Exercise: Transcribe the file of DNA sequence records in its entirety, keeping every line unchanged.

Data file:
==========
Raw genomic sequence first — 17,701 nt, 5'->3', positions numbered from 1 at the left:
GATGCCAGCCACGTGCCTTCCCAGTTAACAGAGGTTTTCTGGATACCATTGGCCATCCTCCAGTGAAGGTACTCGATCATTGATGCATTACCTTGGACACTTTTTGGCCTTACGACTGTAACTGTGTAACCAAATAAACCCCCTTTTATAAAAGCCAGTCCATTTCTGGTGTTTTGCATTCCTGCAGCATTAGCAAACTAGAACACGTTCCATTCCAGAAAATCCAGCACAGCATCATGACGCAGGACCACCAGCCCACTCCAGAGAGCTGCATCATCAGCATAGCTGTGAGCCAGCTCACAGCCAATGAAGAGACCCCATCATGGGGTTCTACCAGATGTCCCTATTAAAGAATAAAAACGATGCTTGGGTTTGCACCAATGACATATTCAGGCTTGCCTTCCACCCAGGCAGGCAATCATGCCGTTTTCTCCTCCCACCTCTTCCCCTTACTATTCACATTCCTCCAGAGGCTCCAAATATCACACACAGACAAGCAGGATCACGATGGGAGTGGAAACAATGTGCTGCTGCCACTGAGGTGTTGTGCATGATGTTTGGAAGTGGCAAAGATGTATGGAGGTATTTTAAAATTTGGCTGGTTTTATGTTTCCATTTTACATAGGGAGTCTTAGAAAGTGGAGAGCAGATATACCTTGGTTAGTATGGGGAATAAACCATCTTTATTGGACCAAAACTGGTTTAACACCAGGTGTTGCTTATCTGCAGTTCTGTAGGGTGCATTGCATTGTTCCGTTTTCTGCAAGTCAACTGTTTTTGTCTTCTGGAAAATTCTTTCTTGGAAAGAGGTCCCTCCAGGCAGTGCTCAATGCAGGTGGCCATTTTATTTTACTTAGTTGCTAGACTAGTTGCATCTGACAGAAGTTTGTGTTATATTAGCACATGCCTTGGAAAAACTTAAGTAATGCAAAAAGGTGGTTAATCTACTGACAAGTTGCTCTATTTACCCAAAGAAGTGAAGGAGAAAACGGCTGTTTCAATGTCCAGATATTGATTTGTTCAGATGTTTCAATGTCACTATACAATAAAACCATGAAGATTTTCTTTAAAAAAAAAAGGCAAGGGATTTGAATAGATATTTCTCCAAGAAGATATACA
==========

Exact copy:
Raw genomic sequence first — 17,701 nt, 5'->3', positions numbered from 1 at the left:
GATGCCAGCCACGTGCCTTCCCAGTTAACAGAGGTTTTCTGGATACCATTGGCCATCCTCCAGTGAAGGTACTCGATCATTGATGCATTACCTTGGACACTTTTTGGCCTTACGACTGTAACTGTGTAACCAAATAAACCCCCTTTTATAAAAGCCAGTCCATTTCTGGTGTTTTGCATTCCTGCAGCATTAGCAAACTAGAACACGTTCCATTCCAGAAAATCCAGCACAGCATCATGACGCAGGACCACCAGCCCACTCCAGAGAGCTGCATCATCAGCATAGCTGTGAGCCAGCTCACAGCCAATGAAGAGACCCCATCATGGGGTTCTACCAGATGTCCCTATTAAAGAATAAAAACGATGCTTGGGTTTGCACCAATGACATATTCAGGCTTGCCTTCCACCCAGGCAGGCAATCATGCCGTTTTCTCCTCCCACCTCTTCCCCTTACTATTCACATTCCTCCAGAGGCTCCAAATATCACACACAGACAAGCAGGATCACGATGGGAGTGGAAACAATGTGCTGCTGCCACTGAGGTGTTGTGCATGATGTTTGGAAGTGGCAAAGATGTATGGAGGTATTTTAAAATTTGGCTGGTTTTATGTTTCCATTTTACATAGGGAGTCTTAGAAAGTGGAGAGCAGATATACCTTGGTTAGTATGGGGAATAAACCATCTTTATTGGACCAAAACTGGTTTAACACCAGGTGTTGCTTATCTGCAGTTCTGTAGGGTGCATTGCATTGTTCCGTTTTCTGCAAGTCAACTGTTTTTGTCTTCTGGAAAATTCTTTCTTGGAAAGAGGTCCCTCCAGGCAGTGCTCAATGCAGGTGGCCATTTTATTTTACTTAGTTGCTAGACTAGTTGCATCTGACAGAAGTTTGTGTTATATTAGCACATGCCTTGGAAAAACTTAAGTAATGCAAAAAGGTGGTTAATCTACTGACAAGTTGCTCTATTTACCCAAAGAAGTGAAGGAGAAAACGGCTGTTTCAATGTCCAGATATTGATTTGTTCAGATGTTTCAATGTCACTATACAATAAAACCATGAAGATTTTCTTTAAAAAAAAAAGGCAAGGGATTTGAATAGATATTTCTCCAAGAAGATATACA